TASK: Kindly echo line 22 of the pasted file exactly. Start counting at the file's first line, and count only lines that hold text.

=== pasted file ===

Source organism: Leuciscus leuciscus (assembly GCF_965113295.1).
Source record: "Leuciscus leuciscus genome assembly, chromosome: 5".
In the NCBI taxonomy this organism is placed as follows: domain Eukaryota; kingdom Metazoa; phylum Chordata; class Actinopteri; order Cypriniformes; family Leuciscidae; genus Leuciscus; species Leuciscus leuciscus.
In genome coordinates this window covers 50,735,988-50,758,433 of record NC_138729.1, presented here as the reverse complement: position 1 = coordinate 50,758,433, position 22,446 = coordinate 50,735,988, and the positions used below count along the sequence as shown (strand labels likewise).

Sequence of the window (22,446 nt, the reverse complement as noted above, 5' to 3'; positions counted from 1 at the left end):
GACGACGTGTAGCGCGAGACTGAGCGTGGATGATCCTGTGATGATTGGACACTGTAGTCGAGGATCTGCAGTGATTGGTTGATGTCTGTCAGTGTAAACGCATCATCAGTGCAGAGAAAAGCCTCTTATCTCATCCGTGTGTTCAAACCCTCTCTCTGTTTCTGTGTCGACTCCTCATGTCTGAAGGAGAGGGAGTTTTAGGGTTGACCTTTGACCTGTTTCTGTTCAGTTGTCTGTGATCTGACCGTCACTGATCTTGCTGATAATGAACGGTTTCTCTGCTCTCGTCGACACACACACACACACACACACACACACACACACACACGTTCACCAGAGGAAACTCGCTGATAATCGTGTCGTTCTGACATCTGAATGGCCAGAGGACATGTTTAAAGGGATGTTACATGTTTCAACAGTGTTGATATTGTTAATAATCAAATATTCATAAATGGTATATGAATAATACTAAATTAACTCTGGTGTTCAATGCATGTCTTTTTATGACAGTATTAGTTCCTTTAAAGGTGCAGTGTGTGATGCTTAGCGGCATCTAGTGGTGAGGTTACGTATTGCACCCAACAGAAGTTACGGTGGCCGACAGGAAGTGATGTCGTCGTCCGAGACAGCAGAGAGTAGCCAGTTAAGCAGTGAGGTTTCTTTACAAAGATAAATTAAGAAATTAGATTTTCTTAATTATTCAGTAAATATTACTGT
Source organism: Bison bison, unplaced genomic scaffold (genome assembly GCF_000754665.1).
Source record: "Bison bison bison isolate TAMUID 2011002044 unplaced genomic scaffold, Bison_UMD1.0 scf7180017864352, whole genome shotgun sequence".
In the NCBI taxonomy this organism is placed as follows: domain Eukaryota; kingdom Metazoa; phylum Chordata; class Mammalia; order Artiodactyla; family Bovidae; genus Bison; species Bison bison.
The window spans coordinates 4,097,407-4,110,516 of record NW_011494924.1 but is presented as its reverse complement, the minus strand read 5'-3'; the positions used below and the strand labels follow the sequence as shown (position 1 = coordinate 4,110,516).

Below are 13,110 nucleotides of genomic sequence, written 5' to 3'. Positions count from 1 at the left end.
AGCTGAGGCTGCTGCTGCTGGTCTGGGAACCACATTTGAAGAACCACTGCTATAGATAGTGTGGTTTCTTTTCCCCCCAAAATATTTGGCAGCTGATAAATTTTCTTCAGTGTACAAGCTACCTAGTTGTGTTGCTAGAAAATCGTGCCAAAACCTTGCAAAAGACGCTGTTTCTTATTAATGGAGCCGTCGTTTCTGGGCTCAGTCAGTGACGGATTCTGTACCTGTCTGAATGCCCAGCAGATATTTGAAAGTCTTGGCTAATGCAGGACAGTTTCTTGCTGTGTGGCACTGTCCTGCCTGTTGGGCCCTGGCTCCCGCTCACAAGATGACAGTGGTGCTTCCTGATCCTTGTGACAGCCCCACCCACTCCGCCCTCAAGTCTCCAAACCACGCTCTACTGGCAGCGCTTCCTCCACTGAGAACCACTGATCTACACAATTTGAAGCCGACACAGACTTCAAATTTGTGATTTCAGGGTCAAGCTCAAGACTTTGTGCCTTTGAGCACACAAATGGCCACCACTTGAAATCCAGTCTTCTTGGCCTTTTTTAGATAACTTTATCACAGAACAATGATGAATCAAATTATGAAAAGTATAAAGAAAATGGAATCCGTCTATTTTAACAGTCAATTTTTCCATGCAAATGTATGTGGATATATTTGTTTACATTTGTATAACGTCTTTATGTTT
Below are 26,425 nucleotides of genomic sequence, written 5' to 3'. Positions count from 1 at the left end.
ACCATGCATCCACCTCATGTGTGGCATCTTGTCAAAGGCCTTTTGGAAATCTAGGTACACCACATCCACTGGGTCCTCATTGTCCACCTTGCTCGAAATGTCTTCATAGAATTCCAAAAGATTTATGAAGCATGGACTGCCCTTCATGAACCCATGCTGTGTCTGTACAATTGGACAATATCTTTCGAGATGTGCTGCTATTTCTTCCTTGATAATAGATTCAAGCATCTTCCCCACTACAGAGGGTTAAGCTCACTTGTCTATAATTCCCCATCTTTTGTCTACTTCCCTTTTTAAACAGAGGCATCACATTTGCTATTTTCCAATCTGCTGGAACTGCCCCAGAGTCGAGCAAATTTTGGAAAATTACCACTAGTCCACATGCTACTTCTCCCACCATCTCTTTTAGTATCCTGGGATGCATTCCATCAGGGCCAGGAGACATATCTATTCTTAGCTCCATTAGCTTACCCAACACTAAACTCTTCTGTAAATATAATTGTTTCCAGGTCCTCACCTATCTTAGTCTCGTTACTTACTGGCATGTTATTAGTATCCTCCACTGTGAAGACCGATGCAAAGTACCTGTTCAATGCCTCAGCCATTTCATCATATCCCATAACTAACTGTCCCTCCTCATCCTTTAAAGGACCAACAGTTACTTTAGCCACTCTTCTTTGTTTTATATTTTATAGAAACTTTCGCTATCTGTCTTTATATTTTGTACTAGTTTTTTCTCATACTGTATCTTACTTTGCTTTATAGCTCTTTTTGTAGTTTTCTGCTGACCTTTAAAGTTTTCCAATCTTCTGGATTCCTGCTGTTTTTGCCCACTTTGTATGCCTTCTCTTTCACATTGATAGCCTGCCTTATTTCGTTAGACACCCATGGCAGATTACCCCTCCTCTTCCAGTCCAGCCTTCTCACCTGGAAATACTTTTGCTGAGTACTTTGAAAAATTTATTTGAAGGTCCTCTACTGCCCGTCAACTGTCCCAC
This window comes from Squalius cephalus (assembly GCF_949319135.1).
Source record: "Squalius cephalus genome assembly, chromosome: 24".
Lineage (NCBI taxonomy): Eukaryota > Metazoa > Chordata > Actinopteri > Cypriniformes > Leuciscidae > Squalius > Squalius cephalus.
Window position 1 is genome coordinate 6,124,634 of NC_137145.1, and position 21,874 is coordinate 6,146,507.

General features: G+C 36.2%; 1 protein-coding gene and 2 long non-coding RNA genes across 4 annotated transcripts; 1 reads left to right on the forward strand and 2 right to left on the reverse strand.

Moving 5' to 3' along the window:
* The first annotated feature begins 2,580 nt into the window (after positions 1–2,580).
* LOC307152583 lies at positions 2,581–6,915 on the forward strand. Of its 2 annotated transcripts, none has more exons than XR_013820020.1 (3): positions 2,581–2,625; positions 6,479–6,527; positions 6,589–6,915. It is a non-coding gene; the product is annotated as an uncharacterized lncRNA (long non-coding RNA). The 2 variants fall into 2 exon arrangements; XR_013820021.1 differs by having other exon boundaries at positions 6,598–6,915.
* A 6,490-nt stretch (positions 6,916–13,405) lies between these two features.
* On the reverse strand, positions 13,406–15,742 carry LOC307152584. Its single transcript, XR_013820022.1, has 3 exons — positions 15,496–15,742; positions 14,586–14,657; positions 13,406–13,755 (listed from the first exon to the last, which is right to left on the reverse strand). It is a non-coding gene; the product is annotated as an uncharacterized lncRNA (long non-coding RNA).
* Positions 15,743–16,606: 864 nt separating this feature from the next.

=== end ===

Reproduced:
* LOC307152583 lies at positions 2,581–6,915 on the forward strand. Of its 2 annotated transcripts, none has more exons than XR_013820020.1 (3): positions 2,581–2,625; positions 6,479–6,527; positions 6,589–6,915. It is a non-coding gene; the product is annotated as an uncharacterized lncRNA (long non-coding RNA). The 2 variants fall into 2 exon arrangements; XR_013820021.1 differs by having other exon boundaries at positions 6,598–6,915.